Wednesday, 26 February 2014

Barn owls at Lyme

If you see a ghostly pale form swooping low over Cater’s Slack, Park Moor or Turf House Meadow, please make sure you double check before calling the Ghostbusters. With a bit of luck, it could be a very welcome visitor.

In the last year, we’ve had several sightings of barn owls at Lyme Park.

This is great news for several reasons. Firstly, barn owls are in severe decline. Studies show that the UK population has declined by a staggering 70% in the last 50 years. Secondly, barn owls are generally a lowland species, so it’s positive news that the relatively high altitude of Lyme Park is able to support them. This is helped no doubt by the large areas of rough, tussocky grassland, which support large numbers of voles; every barn owl’s favourite snack. Lastly, there are no known records of breeding barn owls at Lyme Park, so the prospect of having a pair or two here would be fantastic news.

We have four barn owl boxes at various locations in the park which have been installed by Pennine Edge Barn Owl Group (PEBOG) and North Cheshire Barn Owl Group. The boxes are sited in pairs, and situated close together. The reason for this is that if a box is used for breeding, once the eggs have hatched, the male is “kicked out” of the box to make room for the chicks, and will roost in a suitable nearby site.

I let PEBOG know about the recent sightings, and they were extremely keen to come in and inspect the boxes to see if any were being used.

On Saturday 22nd February, I met with three members of PEBOG and we went on a tour of Lyme’s owl boxes, wondering if we’d strike gold and find evidence of barn owls nesting at Lyme for the first time to our knowledge.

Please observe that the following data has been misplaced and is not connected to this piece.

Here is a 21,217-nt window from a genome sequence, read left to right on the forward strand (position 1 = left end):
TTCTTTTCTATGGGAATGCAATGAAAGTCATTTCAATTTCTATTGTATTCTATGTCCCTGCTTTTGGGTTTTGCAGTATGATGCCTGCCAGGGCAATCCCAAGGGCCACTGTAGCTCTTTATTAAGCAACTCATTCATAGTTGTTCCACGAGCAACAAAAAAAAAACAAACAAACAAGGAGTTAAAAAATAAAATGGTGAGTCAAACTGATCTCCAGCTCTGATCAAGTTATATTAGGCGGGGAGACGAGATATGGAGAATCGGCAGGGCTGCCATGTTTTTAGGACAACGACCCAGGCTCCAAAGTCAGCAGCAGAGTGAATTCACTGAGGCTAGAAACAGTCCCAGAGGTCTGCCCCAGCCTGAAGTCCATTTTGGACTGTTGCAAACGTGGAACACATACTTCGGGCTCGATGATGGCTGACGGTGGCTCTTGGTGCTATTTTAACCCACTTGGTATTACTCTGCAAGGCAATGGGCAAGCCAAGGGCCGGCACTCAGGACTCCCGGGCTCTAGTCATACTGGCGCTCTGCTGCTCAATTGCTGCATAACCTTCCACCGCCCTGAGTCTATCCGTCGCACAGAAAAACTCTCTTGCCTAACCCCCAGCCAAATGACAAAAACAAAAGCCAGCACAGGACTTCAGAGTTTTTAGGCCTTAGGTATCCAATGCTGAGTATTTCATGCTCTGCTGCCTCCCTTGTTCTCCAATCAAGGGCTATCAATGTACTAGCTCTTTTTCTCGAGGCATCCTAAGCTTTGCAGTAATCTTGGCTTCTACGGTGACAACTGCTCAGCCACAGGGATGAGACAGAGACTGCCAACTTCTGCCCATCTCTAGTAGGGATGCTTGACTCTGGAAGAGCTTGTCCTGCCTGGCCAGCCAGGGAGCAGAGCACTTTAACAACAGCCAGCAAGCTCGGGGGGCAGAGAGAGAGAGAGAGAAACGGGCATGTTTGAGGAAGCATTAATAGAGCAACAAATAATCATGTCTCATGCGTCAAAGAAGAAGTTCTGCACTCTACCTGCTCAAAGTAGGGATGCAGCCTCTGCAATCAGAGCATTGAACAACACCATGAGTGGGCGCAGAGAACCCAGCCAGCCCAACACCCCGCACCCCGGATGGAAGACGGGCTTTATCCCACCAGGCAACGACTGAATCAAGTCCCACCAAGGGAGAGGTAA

We checked the first box and lo and behold, one pellet! Pellets, for the uninitiated, are the indigestible remains of the prey that owls regurgitate up after consuming the rest. Namely, the fur and bones of voles. Along with this were a few distinctly barn owl-esque feathers.

The proof is in the pellet
The following box had even more promising results. About twenty pellets plus lots of feathers. What’s more, they seemed quite fresh, indicating that the box had been used quite recently. There have been reports of these pellets sometimes being "shredded" by the female bird to create a soft suface on which to lay eggs on. For that reason, PEBOG opted to leave them undisturbed.

We moved on to the next box to find even even better news…a box with around forty pellets in! 

So, with three of the four boxes showing evidence of the presence of barn owls, we headed to the final box feeling quite optimistic. When we reached the box in the Fallow Deer Sanctuary however, what awaited us wasn't quite as promising....
Squirrels often fill boxes with nesting materials.

A tap on the last box brought an unexpected and unwelcome resident scuttling to the hole in the nestbox: a squirrel. Inspection inside the box revealed it to be full of nesting material. In this state, the chances of this box supporting barn owls is reduced to nil.
Members of PEBOG beneath one of their barn owl boxes

All in all though, a very positive few hours which confirmed for the very first time that barn owls are indeed roosting, if not breeding (yet...) at Lyme Park. PEBOG were enthused by these results too, and are keen to monitor the boxes over the summer in addition to their usual annual inspection.

Please let us know if you see any barn owls on your visit to Lyme. If you'd like to find out more about PEBOG, visit their website on

Latin name: Tyto alba

  1. On average a wild Barn Owl eats about 4 small mammals per night, that's 1,460 per year!
  2. They have the most acute hearing of any known animal. Their distinctive "heart-shaped" facial disc captures sound like a satellite dish, which funnels the sound towards the ears. The ears are offset, one higher than the other, to help them pinpoint sound as accurately as possible.
  3. Barn owls are generally monogamous, meaning that they pair up for life.
  4. They can live to be up to 14 years old.
  5. Barn owls often hunt in daylight as well as by night.
  6. Unlike the distinctive "hoot" of the tawny owl, male barn owls have a shrieking call, often repeated several times. They also hiss or yap if they feel threatened.
  7. The barn owl has an interesting history in Britain. It was once feared and seen as a bad omen, and earned the name "Death owl", "Ghost owl" and "Hobgoblin". However, it was later seen as a farmer's best friend as it is an extremely effective pest controller.

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